Cafe Boulevardier…
Levi: our first try, Kurt, wanna say what we got?
Kurt: We have ourselves the Negroni, Boulevardier, BREW-vardier? I don’t think that’s too bitter.
Levi: I’m not sure the coffee-note is the right note for this. Sweet enough. What is tough is all I taste is garlic from my lunch.
Kurt: I like the ending note, its all coffee.
Levi: We did 1 oz of sweet vermouth, 1 oz of Campari, 1 oz of bourbon, and then just a 1/4 oz of a cold brew super concentrate. Yeah right now this aftertaste is really great, should we do an orange zest or any herbal element like mint?
Kurt: I don’t think so, I think its done.
Levi: recipe #1 is done, its in the banks!
Kurt & Levi *CLAP*

TIME 13:30
Cafe Cola Cynar “big mistake”
Kurt: so its Cynar, cold brew,a nd Coke
Levi: the big mistake we had made?
Kurt: was adding white rum, then dark rum, all bad.
Levi: the big lesson here is to start simple, then layer in more flavors on top.
Kurt: yeah. So the recipe is 0.5 oz Cynar, 4 oz Coca-Cola, 0.25 oz cold brew.
Levi: on the nose its a lot of coffee, the Cynar and the Coke are balanced together. The cold brew again is the lingering aftertaste. BAM.

TIME 14:30
As I taste a drink I pay attention to the BIG categories in flavor: sweet/sour/bitter/umami/salt, then also very important is the “Exact-flavor.” There is ‘good’ verses ‘meeting the standard of identity.’ This Cafe Cola is such a simple recipe and I already knew about the idea of a “Cynar Cola,” its actually on the bottle of Cynar, so I used that recipe idea as a baseline. I also already knew I like Cold Brew and “Cola” SO we knew instantly this idea would work. Where we went wrong was trying to make it even more unique and adding rum…..
Also, I pay attention to temperature and texture of course.
Look, we saved you a painful step of experimentation! But if you do have a build on this, let me know what you found tasty.

TIME 16:15
Levi: I don’t know about you but between the note sleeping and closing down bars the last 2 nights, I’m pretty tired….
Kurt: we did a play on the Sazerac because we wanted to add some cold brew in to incorporate all the flavors. We have varying opinions on how much coffee to add at the moment, I think we are going to have to revisit this when we have the proper Sazerac Rye instead of Woodford Reserve Rye. We took down the Peychauds bitters from 4 drops to 2?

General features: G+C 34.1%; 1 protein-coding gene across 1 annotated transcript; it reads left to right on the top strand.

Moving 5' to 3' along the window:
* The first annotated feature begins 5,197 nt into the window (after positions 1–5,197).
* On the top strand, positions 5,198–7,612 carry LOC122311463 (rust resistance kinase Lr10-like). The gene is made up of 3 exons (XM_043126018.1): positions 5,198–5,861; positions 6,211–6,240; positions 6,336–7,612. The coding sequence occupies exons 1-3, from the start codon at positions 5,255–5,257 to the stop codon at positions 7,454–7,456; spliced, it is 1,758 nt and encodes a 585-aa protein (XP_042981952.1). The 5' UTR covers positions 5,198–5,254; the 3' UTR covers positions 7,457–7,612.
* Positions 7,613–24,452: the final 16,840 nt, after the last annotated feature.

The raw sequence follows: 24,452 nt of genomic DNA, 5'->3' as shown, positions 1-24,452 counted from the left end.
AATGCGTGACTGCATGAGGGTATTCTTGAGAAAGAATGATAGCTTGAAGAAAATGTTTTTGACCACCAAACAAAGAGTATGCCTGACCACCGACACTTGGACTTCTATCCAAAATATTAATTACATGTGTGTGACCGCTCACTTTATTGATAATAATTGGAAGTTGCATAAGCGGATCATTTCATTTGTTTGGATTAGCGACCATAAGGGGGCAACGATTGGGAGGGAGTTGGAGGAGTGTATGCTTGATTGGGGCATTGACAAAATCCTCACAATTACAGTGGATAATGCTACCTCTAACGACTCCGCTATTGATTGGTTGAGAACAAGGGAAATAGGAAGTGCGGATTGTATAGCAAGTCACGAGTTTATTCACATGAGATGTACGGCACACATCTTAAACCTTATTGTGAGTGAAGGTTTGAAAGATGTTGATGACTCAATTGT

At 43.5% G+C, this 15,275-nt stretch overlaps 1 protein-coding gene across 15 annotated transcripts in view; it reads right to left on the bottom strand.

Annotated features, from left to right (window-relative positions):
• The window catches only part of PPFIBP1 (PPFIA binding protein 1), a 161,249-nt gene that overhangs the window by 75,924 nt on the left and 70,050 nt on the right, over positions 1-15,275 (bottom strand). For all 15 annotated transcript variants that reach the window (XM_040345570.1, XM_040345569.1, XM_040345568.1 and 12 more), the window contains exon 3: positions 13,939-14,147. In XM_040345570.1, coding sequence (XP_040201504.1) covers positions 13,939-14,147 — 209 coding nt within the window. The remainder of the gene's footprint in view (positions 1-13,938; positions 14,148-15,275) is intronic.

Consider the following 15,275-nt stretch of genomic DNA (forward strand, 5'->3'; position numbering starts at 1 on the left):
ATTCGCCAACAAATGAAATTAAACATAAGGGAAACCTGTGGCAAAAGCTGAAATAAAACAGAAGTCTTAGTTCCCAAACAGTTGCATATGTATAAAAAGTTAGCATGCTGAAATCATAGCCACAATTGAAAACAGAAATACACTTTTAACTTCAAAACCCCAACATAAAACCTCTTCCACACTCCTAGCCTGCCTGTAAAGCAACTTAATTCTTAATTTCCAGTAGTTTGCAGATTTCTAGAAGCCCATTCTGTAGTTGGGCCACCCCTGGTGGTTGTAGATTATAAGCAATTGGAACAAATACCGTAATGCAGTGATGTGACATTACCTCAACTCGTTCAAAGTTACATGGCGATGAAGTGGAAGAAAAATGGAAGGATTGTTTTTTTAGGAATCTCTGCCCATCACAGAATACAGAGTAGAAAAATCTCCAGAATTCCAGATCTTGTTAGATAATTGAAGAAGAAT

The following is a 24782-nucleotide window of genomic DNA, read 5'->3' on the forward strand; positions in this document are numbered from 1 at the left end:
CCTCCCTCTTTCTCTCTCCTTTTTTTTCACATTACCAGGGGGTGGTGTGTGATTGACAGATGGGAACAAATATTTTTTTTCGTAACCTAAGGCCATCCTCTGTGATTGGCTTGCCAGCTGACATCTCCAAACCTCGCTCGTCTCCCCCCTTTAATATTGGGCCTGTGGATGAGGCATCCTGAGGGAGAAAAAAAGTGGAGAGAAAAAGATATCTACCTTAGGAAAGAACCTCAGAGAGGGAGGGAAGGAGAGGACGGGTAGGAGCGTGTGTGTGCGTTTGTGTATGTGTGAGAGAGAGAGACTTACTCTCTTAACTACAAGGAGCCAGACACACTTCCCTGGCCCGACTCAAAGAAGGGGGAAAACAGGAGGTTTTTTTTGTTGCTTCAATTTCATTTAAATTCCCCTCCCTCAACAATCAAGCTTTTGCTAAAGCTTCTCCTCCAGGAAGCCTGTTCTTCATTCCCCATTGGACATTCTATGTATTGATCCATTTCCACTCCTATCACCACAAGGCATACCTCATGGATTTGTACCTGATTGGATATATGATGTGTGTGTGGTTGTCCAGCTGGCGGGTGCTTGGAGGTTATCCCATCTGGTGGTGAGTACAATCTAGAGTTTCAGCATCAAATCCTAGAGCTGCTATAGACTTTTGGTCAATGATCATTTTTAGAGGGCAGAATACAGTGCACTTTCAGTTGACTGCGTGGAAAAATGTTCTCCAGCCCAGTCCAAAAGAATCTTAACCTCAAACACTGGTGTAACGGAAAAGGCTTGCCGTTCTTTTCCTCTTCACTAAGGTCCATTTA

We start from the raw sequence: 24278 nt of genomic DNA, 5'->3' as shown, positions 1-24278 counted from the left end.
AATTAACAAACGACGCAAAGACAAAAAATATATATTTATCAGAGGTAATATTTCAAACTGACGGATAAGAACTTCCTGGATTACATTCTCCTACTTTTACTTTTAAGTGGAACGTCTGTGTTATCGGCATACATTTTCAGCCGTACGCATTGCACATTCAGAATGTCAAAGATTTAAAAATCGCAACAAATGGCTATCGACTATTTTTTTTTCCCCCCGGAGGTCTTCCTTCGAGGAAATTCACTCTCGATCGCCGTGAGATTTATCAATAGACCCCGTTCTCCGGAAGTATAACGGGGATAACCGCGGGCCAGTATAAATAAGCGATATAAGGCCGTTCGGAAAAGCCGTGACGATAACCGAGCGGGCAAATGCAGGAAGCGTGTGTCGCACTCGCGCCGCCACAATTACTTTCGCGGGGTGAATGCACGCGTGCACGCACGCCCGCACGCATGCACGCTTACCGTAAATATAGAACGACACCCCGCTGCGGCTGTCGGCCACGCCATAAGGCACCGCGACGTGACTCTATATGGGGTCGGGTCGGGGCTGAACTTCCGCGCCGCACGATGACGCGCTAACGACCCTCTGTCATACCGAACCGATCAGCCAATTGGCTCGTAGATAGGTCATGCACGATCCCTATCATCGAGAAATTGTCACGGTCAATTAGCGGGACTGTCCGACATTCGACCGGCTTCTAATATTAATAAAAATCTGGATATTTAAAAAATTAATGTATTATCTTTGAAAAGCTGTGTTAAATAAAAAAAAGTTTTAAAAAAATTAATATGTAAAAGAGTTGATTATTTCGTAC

Levi: Let’s talk about this, we have been thinking about all these drinks, but we start from Googling a recipe to have a starting point. On this one specifically I thought the cocktail would be bitter enough and if we added a coffee flavor it would take it to a more bitter realm. Piece of advice – when you are making cocktails with friends always listen twice to their advice because there is usually a lot both said and ‘unsaid.’ If there is cold brew in a cocktail then it needs to be fairly apparent.
Kurt: We are like 2 hours into this session.
Levi: we started with brainstorming crazy ideas and wrote them all down. Then we did a grocery list. Then we talked through the brainstorming and groceries. I ate a bunch of garlic, then we did the grocery run,
Kurt:

19:05
Salty White Russian:
That moment when you realize you’ve been day drinking and are trying to explain things… This one was much harder to type up and talk about because, as mentioned, I had been day drinking allllll day. Then during production you can likely tell that I have been drinking along.

Cold Brew coffee used was a brand new launch from DaVinci Gourmet. To learn more visit DaVinciGourmet.com.

Music by “The Dirty Moogs” title – “Im Alright Instrumental”

ACP 063: Anthem Coffee and Tea in Tacoma Washington

“When Anthem started did you think you would have an employee (Matia Long) serving with your team 10 years later?”

 

 

Anthem Coffee Delivering Heroic Hospitality

INTRO: Part 2 of interviewing Bryan Reynolds from Anthem Coffee and Tea in Tacoma Washington. Last episode we talked about how you personally need to cast a vision for your employees to learn and model back to your customers. We also left off with a quote from a visual artist who worked with Bryan, talking about the great ambiance in the cafe, here is Bryan’s response to that quote.

TIME 0:50
Levi: how did you build this culture?
Bryan: it stems from his parents modeling this to him growing up, there was never a stranger to his parents, everyone was a guest. I wanted to make a cafe that had a different focus on customer service because my own first experience in coffee as a customer was an uncomfortable one. You can walk someone through the ordering process in a loving way, giving undivided attention and serve them well. Make the product worth coming back.